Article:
It was in the years after the Second World War that a keen walker from Glasgow hatched a plan to create a long-distance footpath from his home city to the Scottish Highlands.
Tom Hunter had been on the mountain Ben Lomond when he looked down over Loch Lomond and saw a ribbon of construction, including a hydro-electric station, along the western side.
He resolved then to do something to protect the loch’s eastern shore – and came up with the idea of a waymarked walking route. At the time, Tom, who passed away aged 90 in 2016, said: “There’s enough walking country for our lifetime, but if we don’t do something now there will be none for future generations.”
Unfortunately, not everyone was in favour of an official walking route from the Scottish Lowlands to the Highlands and it took years of convincing land owners and bureaucrats to finally gain approval for work to start on the trail in 1974.
On October 6, 1980, the West Highland Way (WHW) was opened by Lord Mansfield, the then Minister of State at the Scottish Office, as the first designated long-distance path in Scotland. The WHW, which takes the average walker seven or eight days to complete, was to become the first of many signposted multi-day walks across the country.
Today, the 96-mile route is still Scotland’s most popular and it is walked end-to-end annually by more than 40,000 people from around the world. The path, which starts in Milngavie, just north of Glasgow, and finishes in Fort William, is visited annually by around 120,000 people.
Over the decades, there have been many historic moments, such as the founding of a West Highland Way Race in 1985.
In the early days, only a handful of runners took part in it, but in recent years it has become a sell-out success with numbers capped at around 240.
A shorter 53-mile Highland Fling race was also launched for ultra-marathon fans in 2006, from Milngavie to Tyndrum. In 2005, its 25th anniversary saw stage and screen actor Ian Kelsey walk the route for a TV programme about the West Highland Way.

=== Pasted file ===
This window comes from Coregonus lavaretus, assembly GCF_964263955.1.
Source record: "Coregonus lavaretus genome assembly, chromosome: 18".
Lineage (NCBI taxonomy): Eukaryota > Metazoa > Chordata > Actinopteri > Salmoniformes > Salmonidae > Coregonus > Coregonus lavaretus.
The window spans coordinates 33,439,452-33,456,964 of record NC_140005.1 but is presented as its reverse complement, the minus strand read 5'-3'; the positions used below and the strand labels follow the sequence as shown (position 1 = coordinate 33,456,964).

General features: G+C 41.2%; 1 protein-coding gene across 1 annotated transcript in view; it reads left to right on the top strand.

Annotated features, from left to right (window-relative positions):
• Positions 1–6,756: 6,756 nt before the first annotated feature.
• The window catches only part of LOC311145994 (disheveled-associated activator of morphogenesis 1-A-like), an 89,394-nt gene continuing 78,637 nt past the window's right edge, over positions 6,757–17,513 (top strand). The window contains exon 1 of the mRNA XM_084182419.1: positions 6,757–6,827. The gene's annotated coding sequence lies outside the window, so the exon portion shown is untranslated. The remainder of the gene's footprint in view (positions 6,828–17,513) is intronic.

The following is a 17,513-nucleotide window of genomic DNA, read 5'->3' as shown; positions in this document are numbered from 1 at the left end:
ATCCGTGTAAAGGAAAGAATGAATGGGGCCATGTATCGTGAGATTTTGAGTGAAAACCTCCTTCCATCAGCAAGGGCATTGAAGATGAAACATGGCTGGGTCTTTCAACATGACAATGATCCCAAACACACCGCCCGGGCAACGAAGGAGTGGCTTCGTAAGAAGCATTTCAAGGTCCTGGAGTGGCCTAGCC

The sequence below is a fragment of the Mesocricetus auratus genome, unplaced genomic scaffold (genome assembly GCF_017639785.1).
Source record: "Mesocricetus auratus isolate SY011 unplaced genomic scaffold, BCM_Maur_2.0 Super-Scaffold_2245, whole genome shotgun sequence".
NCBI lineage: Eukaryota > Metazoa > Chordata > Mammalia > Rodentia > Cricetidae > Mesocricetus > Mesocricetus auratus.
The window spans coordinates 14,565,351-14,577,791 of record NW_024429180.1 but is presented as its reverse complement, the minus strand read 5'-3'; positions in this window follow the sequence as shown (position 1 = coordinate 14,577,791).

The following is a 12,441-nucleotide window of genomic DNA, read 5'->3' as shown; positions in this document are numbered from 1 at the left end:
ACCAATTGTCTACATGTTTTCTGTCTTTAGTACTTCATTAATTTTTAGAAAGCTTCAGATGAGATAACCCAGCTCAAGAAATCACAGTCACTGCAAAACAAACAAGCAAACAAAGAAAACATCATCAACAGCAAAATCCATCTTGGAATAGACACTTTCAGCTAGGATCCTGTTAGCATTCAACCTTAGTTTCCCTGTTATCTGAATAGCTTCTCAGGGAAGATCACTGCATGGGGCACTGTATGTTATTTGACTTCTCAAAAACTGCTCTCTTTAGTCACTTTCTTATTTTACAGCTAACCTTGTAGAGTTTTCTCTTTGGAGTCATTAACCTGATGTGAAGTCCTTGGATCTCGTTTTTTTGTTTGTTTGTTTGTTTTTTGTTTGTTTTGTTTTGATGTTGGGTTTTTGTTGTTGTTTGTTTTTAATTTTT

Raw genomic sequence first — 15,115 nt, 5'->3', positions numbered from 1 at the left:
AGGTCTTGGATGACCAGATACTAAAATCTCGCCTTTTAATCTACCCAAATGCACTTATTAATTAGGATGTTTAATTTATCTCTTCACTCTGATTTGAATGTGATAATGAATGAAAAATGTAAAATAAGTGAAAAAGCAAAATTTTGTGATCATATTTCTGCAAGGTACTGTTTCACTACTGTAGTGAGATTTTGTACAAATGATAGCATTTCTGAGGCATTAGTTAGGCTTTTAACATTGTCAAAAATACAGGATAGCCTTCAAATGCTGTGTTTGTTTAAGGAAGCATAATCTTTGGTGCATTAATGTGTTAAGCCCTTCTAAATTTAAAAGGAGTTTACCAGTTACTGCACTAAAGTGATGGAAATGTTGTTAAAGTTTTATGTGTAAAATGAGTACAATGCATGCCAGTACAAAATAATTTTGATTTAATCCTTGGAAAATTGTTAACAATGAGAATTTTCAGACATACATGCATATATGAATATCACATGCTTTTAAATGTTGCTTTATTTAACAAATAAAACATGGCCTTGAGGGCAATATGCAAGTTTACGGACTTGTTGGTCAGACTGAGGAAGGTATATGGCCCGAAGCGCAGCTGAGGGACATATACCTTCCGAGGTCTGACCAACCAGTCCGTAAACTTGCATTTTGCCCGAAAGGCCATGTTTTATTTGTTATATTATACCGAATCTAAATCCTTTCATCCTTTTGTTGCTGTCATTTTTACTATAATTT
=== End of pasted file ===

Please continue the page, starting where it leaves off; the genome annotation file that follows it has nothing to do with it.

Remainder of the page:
A new finish point, at the so-called “Sore Feet statue”, was established in Fort William in 2010. Until that point, the route ended at an uninspiring roundabout in the town.
A new Tourist Information Office in Milngavie was opened in the same 30th anniversary year, with Tom and his wife Margaret cutting the ribbon. And in 2012, the footpath was listed as one of the world’s top 20 hikes by the National Geographic magazine.
Now, the 40th anniversary next month will be marked by a specially created online exhibition. Walkers, runners, cyclists and charity fundraisers from around the globe have contributed content for the virtual show, including stories, photographs and videos.
The exhibition will also feature a 40th anniversary film and will be accessible via the website, www.westhighlandway.org from October 6.
From Milngavie to Fort William, the path uses many ancient roads, including drovers’ roads, military roads dating to the Jacobite uprisings and old coaching routes.
It is usually walked from south to north and visits locations such as Drymen, Rowardennan, Inverarnan, Tyndrum, Inveroran, Kingshouse and Kinlochleven.
The highest point is the summit of the Devil’s Staircase, at 1,820ft and the total ascent of the route over 96 miles is 14,760ft.
The Most Times